Seychelles’ fisheries minister calls delayed payments by EU “disappointing”
Seychelles Fisheries Minister Jean-Francois Ferrari has called the delayed payment of compensation for the country’s seafarers working on European Union fishing vessels “disappointing.”
The minister blamed the delay of payments on the insistence of E.U. negotiators, who he said keep “asking for the same information in different formats,” Seychelles News Agency reported.
Seychelles Fishing Authority (SFA) said Seychellois seafarers had made 116 claims for payment, totaling SCR 11 million (USD 703,996 EUR 585,441), between 2005 and 2014, which have yet to be paid. These 10-year outstanding payments have been the subject of negotiation between a team from the Seychelles government and the E.U.
Ferrari observed that although there has been a consensus that 78 of the 116 have received no payment, no agreement has been made on the remaining 38 seafarer claims.
Furthermore, SFA said between 2014 to 2020, seafarers in Seychelles made 69 claims for payment, with 66 of those claims paid for a total of SCR 3.2 million (EUR 170,310 USD 204,799).
"There are no doubts from both parties that compensation needs to be paid to those seafarers and we hope that in two weeks' time we get clear feedback,” Ferrari said.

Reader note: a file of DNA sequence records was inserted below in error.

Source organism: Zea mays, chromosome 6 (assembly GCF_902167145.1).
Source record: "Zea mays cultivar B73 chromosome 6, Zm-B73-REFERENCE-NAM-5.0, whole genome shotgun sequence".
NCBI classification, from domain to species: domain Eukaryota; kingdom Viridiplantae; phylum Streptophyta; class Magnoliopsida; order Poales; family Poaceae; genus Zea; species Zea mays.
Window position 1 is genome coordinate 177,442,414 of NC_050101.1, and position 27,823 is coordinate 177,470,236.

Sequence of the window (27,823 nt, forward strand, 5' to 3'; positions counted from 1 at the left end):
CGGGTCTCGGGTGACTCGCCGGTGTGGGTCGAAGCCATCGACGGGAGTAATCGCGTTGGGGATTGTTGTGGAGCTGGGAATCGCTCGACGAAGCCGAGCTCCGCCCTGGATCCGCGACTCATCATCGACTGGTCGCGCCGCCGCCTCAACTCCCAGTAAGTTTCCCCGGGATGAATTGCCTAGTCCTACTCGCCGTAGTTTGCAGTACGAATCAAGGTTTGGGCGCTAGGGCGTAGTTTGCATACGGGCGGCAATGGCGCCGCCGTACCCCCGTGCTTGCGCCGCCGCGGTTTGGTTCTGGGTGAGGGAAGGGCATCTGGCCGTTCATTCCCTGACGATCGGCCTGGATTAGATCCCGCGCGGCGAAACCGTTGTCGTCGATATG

Despite the dispute on the delayed compensation for Seychelles seafarers by the E.U., in the first quarter of 2020, the two parties signed a six-year sustainable fisheries partnership agreement (SFPA) and associated implementing protocol, following months of delays.
The agreement set out “fishing opportunities for E.U. vessels, the financial compensation to be paid by the E.U. and the modalities of sectoral support to the fishing sector of the Seychelles.”
The agreement, which covers the period between February 2020 and February 2026, will see the E.U. pay EUR 5.3 million (USD 6.3 million) annually to the Seychelles. The agreement specifies EUR 2.8 million (USD 3.3 million) of the payment will be allocated “for the support of the fisheries policy of Seychelles.”
With the six-year agreement, E.U. fishing vessels from Spain, France, Italy, and Portugal will be allowed to fish in the Seychelles’ exclusive economic zone. The agreement is also part of the tuna network fisheries agreements in the Indian Ocean, including that provided for by the Indian Ocean Tuna Commission (IOTC).
Photo courtesy of the Seychelles Fishing Authority